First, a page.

LET YOUR HOLY ANGEL BE WITH ME THAT THE WICKED FOE MAY HAVE NO POWER OVER ME.
In the name + of Jesus.
In Martin Luther's Small Catechism, there are morning and evening prayers for Christians to pray. Each of those prayers offers this petition: “Let your holy angel be with me that the wicked foe may have no power over me.” We begin the day asking for God to send his angels to watch over us, and we begin the night with the same request. This is what God has given his angels to do, as the Scriptures declare: "Are (the angels) not all ministering spirits sent out to serve for the sake of those who are to inherit salvation?” (Hebrews 1:14)
We often fail credit angels with the work they do. I'm sure you've heard it said, and maybe you have said it yourself: “I know that Grandma is watching over us.” Or you credit some loved one who died unexpectedly or died young. I suppose it is emotional attachment that leads us to do this, but there is nowhere in Scripture which suggests that the saints who have gone before us are watching over us. The Bible tells us that they rest from their labors. They are not given new assignments. The angels, however, have been assigned to watch over you. The Psalms state plainly: “He will command his angels concerning you to guard you in all your ways.” (Psalm 91:11)
It is also fairly common for people's fascination with angels to lead to idolatry. Whether people want to communicate with the angels for special aid or to worship them with prayers or vows, this is idolatry. Angels are creatures—created by God for his purpose. Now, the purpose God gives them is to defend and protect his people. We call upon our God to have them to just that: “Let your holy angel be with me that the wicked foe may have no power over me.” We thank God for them, but we do not worship them. Worship the Lord your God and serve him only.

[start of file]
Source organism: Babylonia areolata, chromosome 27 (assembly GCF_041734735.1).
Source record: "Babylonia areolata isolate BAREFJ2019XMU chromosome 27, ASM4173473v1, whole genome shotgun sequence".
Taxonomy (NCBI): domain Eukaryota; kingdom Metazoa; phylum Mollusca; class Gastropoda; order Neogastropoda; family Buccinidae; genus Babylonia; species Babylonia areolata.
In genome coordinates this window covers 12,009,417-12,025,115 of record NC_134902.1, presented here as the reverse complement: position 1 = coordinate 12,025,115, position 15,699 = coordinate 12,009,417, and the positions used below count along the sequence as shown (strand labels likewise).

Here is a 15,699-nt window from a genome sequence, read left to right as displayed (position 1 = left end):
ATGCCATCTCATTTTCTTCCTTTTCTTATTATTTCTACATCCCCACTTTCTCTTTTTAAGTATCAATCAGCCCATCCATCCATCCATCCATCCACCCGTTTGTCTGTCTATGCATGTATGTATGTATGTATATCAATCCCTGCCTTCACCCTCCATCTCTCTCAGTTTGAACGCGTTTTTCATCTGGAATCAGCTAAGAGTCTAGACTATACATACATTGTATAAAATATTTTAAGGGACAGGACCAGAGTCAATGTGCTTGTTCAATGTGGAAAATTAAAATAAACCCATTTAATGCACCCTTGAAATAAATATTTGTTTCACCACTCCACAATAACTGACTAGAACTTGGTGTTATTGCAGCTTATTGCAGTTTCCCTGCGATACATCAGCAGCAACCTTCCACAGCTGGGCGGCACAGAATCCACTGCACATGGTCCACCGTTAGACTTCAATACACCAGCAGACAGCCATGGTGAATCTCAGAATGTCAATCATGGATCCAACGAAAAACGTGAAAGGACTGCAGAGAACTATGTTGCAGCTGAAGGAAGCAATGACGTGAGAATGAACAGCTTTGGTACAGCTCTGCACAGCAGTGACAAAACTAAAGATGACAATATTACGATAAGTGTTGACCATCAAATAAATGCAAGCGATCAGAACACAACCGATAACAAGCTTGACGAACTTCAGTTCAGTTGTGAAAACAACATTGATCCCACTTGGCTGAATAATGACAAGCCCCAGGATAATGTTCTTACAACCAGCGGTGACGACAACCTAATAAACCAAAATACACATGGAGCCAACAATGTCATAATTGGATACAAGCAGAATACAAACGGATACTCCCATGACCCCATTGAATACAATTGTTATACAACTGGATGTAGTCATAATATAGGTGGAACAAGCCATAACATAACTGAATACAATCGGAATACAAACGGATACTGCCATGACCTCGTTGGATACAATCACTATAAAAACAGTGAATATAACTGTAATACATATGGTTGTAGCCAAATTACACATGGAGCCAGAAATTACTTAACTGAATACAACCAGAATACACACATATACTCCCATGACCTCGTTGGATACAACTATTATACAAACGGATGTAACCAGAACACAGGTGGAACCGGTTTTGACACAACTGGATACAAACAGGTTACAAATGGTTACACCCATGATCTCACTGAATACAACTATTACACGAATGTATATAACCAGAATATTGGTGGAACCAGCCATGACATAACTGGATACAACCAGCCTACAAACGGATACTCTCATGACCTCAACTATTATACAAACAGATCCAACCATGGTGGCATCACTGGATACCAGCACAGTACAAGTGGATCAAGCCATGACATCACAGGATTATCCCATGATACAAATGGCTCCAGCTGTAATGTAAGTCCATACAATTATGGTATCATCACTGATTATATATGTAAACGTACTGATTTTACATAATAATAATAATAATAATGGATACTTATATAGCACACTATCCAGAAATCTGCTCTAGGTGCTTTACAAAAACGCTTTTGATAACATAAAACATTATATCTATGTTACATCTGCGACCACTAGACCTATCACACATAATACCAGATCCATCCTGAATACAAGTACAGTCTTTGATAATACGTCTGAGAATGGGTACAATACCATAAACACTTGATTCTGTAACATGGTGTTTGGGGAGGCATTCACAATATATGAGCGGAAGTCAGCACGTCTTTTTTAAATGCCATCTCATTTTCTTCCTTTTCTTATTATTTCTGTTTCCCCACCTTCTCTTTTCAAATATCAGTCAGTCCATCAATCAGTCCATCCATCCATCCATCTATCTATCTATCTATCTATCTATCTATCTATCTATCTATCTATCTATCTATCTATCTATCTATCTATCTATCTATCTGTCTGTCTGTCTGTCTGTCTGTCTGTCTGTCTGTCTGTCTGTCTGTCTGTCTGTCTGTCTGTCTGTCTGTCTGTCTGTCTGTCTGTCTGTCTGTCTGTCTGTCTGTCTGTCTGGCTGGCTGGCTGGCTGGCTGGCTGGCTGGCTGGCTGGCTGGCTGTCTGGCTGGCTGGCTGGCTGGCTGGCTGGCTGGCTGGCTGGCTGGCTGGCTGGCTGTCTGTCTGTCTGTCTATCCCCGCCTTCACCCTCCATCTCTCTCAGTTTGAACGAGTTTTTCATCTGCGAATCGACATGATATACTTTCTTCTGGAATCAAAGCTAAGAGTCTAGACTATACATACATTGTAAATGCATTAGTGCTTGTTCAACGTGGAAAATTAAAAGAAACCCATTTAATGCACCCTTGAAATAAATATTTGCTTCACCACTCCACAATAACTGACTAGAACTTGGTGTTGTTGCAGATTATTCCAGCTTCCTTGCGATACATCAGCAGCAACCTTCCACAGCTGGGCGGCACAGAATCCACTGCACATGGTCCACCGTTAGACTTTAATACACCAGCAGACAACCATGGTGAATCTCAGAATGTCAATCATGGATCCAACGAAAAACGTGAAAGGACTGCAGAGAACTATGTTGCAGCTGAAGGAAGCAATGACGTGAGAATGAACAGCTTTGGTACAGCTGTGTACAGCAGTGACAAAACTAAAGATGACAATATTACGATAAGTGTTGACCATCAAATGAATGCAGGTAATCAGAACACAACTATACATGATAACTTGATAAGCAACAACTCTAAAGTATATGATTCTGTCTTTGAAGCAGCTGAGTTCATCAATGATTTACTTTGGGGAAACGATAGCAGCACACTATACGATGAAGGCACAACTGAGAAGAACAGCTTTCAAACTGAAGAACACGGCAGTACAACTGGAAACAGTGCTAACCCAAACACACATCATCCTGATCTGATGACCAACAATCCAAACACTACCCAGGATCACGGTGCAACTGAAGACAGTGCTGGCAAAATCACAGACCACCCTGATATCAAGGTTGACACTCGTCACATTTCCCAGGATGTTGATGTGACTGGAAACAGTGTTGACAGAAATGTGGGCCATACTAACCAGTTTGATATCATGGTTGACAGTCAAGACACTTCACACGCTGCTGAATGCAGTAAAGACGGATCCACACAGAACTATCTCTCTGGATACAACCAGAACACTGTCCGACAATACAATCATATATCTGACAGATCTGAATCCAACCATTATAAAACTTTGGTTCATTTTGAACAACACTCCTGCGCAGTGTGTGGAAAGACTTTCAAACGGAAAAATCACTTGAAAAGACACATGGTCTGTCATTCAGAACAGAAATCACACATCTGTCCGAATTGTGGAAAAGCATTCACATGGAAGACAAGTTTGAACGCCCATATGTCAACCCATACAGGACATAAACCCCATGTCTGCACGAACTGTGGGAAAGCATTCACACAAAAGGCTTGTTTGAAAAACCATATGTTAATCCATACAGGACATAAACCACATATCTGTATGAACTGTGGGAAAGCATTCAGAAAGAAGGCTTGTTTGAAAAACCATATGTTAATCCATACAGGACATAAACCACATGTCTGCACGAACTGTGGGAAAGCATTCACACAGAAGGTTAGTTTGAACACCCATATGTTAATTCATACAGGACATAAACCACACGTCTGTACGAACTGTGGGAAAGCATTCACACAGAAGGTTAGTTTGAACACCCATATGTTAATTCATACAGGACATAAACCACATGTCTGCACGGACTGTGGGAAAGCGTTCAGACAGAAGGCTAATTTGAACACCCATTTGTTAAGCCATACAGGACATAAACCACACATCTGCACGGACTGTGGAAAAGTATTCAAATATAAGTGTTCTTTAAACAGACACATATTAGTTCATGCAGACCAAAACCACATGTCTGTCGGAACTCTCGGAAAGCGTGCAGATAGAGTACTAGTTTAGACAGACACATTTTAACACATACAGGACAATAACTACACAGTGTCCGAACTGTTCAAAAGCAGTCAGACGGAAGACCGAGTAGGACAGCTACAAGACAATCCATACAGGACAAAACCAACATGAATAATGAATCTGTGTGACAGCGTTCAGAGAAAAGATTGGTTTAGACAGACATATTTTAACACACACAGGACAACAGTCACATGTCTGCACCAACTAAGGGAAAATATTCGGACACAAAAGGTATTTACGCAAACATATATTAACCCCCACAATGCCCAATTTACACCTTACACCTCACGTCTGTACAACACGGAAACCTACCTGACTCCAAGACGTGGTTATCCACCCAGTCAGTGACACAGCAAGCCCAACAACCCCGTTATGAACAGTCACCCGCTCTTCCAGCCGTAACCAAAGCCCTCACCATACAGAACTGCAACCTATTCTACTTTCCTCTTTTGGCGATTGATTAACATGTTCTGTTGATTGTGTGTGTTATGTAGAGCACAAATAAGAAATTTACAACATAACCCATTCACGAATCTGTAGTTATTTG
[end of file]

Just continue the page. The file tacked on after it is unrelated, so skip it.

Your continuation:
St. John reminds us of what is at stake regarding the angels and their service: “Now war arose in heaven, Michael and his angels fighting against the dragon. And the dragon and his angels fought back, but he was defeated, and there was no longer any place for them in heaven.” (Revelation 12:7-8) God did not have to use angels for this purpose, but he chose to. In the same way, God does not have to use parents to bring people into the world, but he does. He uses mothers to feed and to nurture children. He uses fathers to discipline and protect children. For this, we give God thanks, but we do not worship parents for this. It is the same with the angels. And just as we dare not undervalue parents for the service they give to their children, so also we do not want to undervalue the angels whom God uses to serve us.
The Lord employed St. Michael and all the angels to drive Satan out of heaven. That means when we finally enter heavenly glory, we will be forever free from all of the temptation, affliction, and destruction the devil plots against us. We will be forever free from all enemies and will enjoy uninterrupted peace and rest. For, there (is) no longer any place for them in heaven. (Revelation 12:8) It is not so on earth. “Woe to you, O earth and sea, for the devil has come down to you in great wrath, because he knows that his time is short!” (Revelation 12:12) That is why we pray every morning and every night: “Let your holy angel be with me that the wicked foe may have no power over me.”
When we pray for the angels' protection against the wicked foe, we ask God to send his angels to protect us from all that would harm us in body and soul. We probably think more about protection for our bodies. We want to be delivered from illness and injury and protected from loss of property and possessions. But even when the angels deliver us from injury, it is done mainly to protect our souls from harm. Consider the case of Job. When the devil wanted to afflict Job, it was not merely to see his portfolio get drained. Satan stripped Job of all that was valuable to him—killing flocks and herds, almost all his servants, and all ten of his children. Later, Satan afflicted Job's body, leaving him a shriveled man with sores from head to toe. The point was not merely to make Job miserable. Granted, Satan wanted to afflict Job with loss, but he stated the reason why. “Stretch out your hand and touch all that he has, and he will curse you to your face.” (Job 1:11)